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Mamata Clubs Government

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West Bengal chief minister hobnobs with the capital's media

A wet February evening in the capital in an election year is the right time for hot tea, pakodas and politics. West Bengal Chief Minister Mamata Banerjee went the whole ‘hog’ with the national media at the Press Club of India. 

It’s not been very often in recent times that chief ministers have visited the Press Club, but this is Banerjee’s second visit in a year. A promise to have a cup of tea with Press Club members ended up in an impromptu press conference where she made it clear that her mission now was to work for a pre-poll alliance against the BJP-led NDA. 

As she sipped tea with members, she realised the media was waiting in the lawn to hear her. Banerjee, who has projected herself to be media-friendly, said she had been a member of the press club in Kolkata as editor of Jaago Bangla, a Trinamool Congress mouthpiece, for eight years and would like to be a Delhi Press Club member. She also spoke of the tulips she saw in her first visit to the Mughal gardens during a visit to Rashtrapati Bhavan and her new book on her political journey, the latest in a series, which would soon be released. 

“I didn’t come here for a press conference but one-by-one, ask me fast,” she told the mediapersons. She then launched a tirade on the Modi Government, in typical Mamata style, partly in Hindi and English. 

To questions on her own Prime Ministerial ambitions, Banerjee was elusive saying there will be a “people’s Prime Minister. Let us be clear that we have to oust the Narendra Modi Government.” She also said that for a “larger good”, sacrifices have to be made. When asked again by another journalist if she saw herself as a face for the top job, Banerjee quipped, “What did you say? Khamosh (quiet)”.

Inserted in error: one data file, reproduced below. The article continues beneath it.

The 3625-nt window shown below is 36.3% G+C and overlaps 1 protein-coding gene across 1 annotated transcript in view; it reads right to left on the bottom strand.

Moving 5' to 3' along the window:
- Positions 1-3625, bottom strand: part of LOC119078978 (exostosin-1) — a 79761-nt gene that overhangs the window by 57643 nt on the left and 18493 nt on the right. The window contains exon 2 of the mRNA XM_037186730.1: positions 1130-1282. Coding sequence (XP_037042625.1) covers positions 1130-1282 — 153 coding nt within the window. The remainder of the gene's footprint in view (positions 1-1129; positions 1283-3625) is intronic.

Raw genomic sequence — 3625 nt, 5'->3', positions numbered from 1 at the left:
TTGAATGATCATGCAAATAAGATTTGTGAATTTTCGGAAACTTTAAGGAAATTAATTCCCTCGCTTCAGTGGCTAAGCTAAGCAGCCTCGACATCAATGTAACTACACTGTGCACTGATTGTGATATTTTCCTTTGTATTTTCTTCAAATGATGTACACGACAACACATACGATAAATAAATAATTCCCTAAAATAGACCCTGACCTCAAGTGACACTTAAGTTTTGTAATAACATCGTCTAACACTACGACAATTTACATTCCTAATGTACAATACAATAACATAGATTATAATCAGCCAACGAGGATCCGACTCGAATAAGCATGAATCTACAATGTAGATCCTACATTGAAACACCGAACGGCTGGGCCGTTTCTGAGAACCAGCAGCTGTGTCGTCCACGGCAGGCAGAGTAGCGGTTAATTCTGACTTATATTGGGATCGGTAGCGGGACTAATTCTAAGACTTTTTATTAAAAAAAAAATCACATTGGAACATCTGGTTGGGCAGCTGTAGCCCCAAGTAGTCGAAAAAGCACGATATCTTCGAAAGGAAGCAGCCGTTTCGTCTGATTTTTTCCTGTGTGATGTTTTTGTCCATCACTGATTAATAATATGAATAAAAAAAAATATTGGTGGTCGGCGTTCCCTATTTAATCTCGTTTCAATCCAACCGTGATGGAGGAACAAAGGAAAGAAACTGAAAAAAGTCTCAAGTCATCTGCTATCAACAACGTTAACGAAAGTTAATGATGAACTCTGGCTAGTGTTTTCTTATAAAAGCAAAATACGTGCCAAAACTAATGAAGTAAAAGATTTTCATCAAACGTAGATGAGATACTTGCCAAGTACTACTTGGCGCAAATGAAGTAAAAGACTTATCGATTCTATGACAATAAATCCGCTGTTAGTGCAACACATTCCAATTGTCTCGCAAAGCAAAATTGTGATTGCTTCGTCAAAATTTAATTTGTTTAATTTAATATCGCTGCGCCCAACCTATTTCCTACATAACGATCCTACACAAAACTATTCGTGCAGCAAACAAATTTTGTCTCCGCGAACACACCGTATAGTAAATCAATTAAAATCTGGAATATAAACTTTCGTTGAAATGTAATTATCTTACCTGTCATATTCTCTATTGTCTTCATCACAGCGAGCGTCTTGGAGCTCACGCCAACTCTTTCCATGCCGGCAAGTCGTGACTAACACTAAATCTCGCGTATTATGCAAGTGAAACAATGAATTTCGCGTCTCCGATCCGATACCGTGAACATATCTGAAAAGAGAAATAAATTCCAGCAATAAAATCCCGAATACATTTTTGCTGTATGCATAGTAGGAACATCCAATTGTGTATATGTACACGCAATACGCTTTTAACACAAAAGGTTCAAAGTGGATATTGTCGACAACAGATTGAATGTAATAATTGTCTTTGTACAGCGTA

Midway, it had started drizzling. Banerjee continued to take questions. While she took on the BJP, she was cautious in her responses on potential allies of an anti-NDA formation given the intricacies of state-level politics. Banerjee said she understood the political compulsions of parties which could not join in before the election but they had the option of getting on board in a post-poll scenario. She said AAP was keen on an alliance with Congress in Delhi and it was left to the latter to take a call on it. 

On Wednesday evening, six opposition parties had met at NCP chief Sharad Pawar’s residence in the capital to discuss the possibilities of an opposition alliance. To a question if Congress was given the task of the Common Minimum Programme, she said that everybody will be involved in it but somebody needed to make the first draft. 

Earlier in the day, taking momentary breaks from politics, she put out two tweets—one wishing External Affairs Minister Sushma Swaraj on her birthday and another “fondly remembering” Madhubala, who was also born on February 14th. 

By the time Banerjee left Press Club in her Maruti Celerio, she had with her two sabudana vadas (sago cutlets) for the road and a Press Club membership form. 

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